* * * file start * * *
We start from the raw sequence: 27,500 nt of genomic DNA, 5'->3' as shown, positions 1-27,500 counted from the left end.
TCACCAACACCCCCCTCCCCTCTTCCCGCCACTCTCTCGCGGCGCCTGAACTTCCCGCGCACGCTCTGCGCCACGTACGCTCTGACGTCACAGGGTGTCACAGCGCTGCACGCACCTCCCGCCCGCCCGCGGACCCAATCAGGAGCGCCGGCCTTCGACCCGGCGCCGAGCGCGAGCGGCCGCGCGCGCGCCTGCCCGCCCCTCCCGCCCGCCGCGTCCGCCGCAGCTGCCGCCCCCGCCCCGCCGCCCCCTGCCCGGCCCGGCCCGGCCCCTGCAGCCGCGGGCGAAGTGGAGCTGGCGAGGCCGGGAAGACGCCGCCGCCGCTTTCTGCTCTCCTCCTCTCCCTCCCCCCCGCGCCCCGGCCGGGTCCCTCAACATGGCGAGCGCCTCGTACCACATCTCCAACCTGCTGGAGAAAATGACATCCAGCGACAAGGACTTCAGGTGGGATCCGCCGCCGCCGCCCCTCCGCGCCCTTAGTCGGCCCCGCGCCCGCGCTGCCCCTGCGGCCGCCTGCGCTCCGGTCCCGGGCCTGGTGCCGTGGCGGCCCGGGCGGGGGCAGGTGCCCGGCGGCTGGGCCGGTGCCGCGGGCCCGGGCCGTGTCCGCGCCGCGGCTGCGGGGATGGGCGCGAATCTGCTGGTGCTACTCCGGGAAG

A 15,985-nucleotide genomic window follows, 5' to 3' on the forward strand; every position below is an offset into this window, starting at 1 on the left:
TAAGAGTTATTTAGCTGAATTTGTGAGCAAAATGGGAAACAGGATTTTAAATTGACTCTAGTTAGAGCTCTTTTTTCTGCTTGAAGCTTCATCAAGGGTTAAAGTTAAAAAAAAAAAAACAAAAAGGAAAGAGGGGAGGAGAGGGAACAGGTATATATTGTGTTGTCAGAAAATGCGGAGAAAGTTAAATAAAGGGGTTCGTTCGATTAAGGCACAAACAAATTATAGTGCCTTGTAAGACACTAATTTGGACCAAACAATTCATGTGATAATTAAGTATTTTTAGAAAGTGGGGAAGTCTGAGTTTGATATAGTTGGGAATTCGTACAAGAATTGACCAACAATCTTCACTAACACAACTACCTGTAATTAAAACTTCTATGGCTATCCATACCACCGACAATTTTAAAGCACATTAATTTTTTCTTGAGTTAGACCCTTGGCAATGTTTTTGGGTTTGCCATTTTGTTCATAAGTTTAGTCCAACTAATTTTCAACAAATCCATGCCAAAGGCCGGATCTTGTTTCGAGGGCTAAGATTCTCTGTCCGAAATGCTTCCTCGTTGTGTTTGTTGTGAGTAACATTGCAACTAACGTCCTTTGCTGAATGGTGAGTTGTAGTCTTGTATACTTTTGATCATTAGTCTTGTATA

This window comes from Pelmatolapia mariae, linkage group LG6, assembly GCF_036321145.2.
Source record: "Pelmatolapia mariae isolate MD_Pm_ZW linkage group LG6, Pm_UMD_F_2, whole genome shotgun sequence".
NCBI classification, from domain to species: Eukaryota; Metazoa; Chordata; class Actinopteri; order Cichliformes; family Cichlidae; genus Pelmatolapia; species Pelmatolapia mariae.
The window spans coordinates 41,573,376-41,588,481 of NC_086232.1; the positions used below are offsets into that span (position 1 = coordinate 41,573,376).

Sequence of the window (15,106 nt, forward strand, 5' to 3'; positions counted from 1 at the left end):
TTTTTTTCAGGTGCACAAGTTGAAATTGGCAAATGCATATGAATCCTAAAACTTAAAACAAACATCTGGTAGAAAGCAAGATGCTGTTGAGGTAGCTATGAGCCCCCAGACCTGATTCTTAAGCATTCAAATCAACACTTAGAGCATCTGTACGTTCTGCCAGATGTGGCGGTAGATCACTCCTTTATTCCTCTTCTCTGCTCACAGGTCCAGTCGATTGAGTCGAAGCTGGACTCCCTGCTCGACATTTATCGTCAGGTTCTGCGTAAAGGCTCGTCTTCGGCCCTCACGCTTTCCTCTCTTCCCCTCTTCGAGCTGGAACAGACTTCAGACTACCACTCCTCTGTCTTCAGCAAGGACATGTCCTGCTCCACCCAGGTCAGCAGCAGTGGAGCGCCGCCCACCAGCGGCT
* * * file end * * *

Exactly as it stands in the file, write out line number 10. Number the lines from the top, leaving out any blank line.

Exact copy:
TTTTTTTCAGGTGCACAAGTTGAAATTGGCAAATGCATATGAATCCTAAAACTTAAAACAAACATCTGGTAGAAAGCAAGATGCTGTTGAGGTAGCTATGAGCCCCCAGACCTGATTCTTAAGCATTCAAATCAACACTTAGAGCATCTGTACGTTCTGCCAGATGTGGCGGTAGATCACTCCTTTATTCCTCTTCTCTGCTCACAGGTCCAGTCGATTGAGTCGAAGCTGGACTCCCTGCTCGACATTTATCGTCAGGTTCTGCGTAAAGGCTCGTCTTCGGCCCTCACGCTTTCCTCTCTTCCCCTCTTCGAGCTGGAACAGACTTCAGACTACCACTCCTCTGTCTTCAGCAAGGACATGTCCTGCTCCACCCAGGTCAGCAGCAGTGGAGCGCCGCCCACCAGCGGCT